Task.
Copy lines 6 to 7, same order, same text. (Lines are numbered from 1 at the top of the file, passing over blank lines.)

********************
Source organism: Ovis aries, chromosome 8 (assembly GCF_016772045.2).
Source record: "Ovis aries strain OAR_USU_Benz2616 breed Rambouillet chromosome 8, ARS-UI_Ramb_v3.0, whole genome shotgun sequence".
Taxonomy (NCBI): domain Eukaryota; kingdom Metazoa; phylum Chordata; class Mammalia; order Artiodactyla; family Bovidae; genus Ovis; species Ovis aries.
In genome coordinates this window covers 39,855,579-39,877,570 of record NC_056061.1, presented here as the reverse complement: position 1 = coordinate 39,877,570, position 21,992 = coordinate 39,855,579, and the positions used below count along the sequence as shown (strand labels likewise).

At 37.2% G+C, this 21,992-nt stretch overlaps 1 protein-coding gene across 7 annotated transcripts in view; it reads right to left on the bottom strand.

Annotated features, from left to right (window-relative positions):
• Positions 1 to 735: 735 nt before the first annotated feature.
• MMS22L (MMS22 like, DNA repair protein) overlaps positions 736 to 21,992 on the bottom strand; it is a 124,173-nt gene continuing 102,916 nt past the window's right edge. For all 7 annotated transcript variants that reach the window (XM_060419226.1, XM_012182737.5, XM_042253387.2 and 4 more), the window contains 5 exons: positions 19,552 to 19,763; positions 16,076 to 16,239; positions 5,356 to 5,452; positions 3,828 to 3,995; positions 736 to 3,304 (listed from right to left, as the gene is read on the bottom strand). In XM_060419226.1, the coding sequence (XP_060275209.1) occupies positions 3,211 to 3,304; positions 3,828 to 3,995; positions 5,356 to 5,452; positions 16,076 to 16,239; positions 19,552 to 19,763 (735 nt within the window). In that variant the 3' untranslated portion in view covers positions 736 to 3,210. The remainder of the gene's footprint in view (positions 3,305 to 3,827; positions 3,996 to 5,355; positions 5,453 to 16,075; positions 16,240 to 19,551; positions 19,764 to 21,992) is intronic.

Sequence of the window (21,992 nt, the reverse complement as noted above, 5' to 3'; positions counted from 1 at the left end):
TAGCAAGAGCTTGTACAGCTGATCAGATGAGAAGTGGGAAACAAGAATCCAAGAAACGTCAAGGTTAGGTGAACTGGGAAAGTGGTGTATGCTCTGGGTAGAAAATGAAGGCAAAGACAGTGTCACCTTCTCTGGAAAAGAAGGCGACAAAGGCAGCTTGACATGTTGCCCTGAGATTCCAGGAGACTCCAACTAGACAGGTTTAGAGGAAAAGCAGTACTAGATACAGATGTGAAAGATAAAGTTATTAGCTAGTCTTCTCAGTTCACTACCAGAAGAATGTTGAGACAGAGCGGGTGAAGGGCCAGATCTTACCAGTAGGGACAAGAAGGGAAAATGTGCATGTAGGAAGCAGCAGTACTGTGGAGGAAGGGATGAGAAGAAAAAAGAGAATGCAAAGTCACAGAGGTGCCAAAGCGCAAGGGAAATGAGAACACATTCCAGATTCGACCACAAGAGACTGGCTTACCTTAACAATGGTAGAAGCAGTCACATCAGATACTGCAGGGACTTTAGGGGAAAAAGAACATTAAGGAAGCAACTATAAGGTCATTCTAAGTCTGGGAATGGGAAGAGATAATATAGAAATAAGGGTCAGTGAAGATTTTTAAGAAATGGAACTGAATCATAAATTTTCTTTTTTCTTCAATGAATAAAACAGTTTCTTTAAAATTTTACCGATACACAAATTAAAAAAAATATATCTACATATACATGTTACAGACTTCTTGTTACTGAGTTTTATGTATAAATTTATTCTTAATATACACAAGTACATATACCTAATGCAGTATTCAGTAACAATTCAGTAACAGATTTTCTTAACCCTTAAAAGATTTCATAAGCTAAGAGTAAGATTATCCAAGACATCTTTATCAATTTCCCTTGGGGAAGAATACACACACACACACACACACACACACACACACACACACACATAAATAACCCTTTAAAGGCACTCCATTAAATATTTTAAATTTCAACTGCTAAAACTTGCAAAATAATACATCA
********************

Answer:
Annotated features, from left to right (window-relative positions):
• Positions 1 to 735: 735 nt before the first annotated feature.